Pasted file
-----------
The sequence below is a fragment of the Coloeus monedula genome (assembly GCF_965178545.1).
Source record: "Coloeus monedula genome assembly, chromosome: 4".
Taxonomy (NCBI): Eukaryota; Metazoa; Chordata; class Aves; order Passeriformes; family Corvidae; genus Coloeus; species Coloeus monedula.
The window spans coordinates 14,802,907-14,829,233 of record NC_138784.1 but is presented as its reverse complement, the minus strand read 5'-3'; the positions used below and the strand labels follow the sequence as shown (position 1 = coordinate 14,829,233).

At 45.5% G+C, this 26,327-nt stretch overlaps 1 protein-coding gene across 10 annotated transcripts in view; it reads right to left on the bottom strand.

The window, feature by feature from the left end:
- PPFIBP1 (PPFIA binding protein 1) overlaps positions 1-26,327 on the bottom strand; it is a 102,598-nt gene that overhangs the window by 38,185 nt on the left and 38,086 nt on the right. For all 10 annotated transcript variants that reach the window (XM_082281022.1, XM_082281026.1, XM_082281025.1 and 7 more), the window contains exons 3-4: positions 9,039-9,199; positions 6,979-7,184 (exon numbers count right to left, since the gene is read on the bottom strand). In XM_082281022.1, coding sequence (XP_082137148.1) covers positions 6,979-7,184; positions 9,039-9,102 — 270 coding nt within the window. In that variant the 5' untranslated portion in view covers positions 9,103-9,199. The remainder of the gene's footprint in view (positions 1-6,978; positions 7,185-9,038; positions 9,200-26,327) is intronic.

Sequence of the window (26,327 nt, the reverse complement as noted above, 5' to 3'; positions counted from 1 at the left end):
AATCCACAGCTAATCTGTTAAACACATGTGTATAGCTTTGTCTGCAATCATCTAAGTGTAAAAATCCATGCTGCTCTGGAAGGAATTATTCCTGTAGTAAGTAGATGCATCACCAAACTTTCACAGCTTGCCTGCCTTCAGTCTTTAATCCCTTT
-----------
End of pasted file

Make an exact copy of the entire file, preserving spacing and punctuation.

The sequence below is a fragment of the Coloeus monedula genome (assembly GCF_965178545.1).
Source record: "Coloeus monedula genome assembly, chromosome: 4".
Taxonomy (NCBI): Eukaryota; Metazoa; Chordata; class Aves; order Passeriformes; family Corvidae; genus Coloeus; species Coloeus monedula.
The window spans coordinates 14,802,907-14,829,233 of record NC_138784.1 but is presented as its reverse complement, the minus strand read 5'-3'; the positions used below and the strand labels follow the sequence as shown (position 1 = coordinate 14,829,233).

At 45.5% G+C, this 26,327-nt stretch overlaps 1 protein-coding gene across 10 annotated transcripts in view; it reads right to left on the bottom strand.

The window, feature by feature from the left end:
- PPFIBP1 (PPFIA binding protein 1) overlaps positions 1-26,327 on the bottom strand; it is a 102,598-nt gene that overhangs the window by 38,185 nt on the left and 38,086 nt on the right. For all 10 annotated transcript variants that reach the window (XM_082281022.1, XM_082281026.1, XM_082281025.1 and 7 more), the window contains exons 3-4: positions 9,039-9,199; positions 6,979-7,184 (exon numbers count right to left, since the gene is read on the bottom strand). In XM_082281022.1, coding sequence (XP_082137148.1) covers positions 6,979-7,184; positions 9,039-9,102 — 270 coding nt within the window. In that variant the 5' untranslated portion in view covers positions 9,103-9,199. The remainder of the gene's footprint in view (positions 1-6,978; positions 7,185-9,038; positions 9,200-26,327) is intronic.

Sequence of the window (26,327 nt, the reverse complement as noted above, 5' to 3'; positions counted from 1 at the left end):
AATCCACAGCTAATCTGTTAAACACATGTGTATAGCTTTGTCTGCAATCATCTAAGTGTAAAAATCCATGCTGCTCTGGAAGGAATTATTCCTGTAGTAAGTAGATGCATCACCAAACTTTCACAGCTTGCCTGCCTTCAGTCTTTAATCCCTTT